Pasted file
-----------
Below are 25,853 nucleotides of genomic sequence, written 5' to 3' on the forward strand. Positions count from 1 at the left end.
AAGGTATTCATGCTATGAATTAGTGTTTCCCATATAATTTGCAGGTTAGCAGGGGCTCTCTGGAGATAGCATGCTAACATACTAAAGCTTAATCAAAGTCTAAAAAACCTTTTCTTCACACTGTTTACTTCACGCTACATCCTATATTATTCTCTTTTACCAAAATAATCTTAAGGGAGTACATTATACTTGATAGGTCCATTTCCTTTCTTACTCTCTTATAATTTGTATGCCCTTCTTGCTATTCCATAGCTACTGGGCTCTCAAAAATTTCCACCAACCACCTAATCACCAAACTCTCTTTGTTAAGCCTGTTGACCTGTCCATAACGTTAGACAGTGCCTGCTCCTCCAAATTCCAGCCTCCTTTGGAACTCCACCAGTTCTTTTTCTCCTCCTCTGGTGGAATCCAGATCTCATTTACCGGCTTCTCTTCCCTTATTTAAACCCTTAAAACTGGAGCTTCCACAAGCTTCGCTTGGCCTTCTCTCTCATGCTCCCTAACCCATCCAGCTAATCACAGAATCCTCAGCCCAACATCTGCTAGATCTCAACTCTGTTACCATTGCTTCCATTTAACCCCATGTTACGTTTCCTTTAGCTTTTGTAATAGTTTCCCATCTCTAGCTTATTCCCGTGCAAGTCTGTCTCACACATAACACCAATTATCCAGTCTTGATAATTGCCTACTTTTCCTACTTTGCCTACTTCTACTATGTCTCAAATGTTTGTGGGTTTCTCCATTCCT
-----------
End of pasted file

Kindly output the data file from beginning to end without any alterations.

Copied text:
Below are 25,853 nucleotides of genomic sequence, written 5' to 3' on the forward strand. Positions count from 1 at the left end.
AAGGTATTCATGCTATGAATTAGTGTTTCCCATATAATTTGCAGGTTAGCAGGGGCTCTCTGGAGATAGCATGCTAACATACTAAAGCTTAATCAAAGTCTAAAAAACCTTTTCTTCACACTGTTTACTTCACGCTACATCCTATATTATTCTCTTTTACCAAAATAATCTTAAGGGAGTACATTATACTTGATAGGTCCATTTCCTTTCTTACTCTCTTATAATTTGTATGCCCTTCTTGCTATTCCATAGCTACTGGGCTCTCAAAAATTTCCACCAACCACCTAATCACCAAACTCTCTTTGTTAAGCCTGTTGACCTGTCCATAACGTTAGACAGTGCCTGCTCCTCCAAATTCCAGCCTCCTTTGGAACTCCACCAGTTCTTTTTCTCCTCCTCTGGTGGAATCCAGATCTCATTTACCGGCTTCTCTTCCCTTATTTAAACCCTTAAAACTGGAGCTTCCACAAGCTTCGCTTGGCCTTCTCTCTCATGCTCCCTAACCCATCCAGCTAATCACAGAATCCTCAGCCCAACATCTGCTAGATCTCAACTCTGTTACCATTGCTTCCATTTAACCCCATGTTACGTTTCCTTTAGCTTTTGTAATAGTTTCCCATCTCTAGCTTATTCCCGTGCAAGTCTGTCTCACACATAACACCAATTATCCAGTCTTGATAATTGCCTACTTTTCCTACTTTGCCTACTTCTACTATGTCTCAAATGTTTGTGGGTTTCTCCATTCCT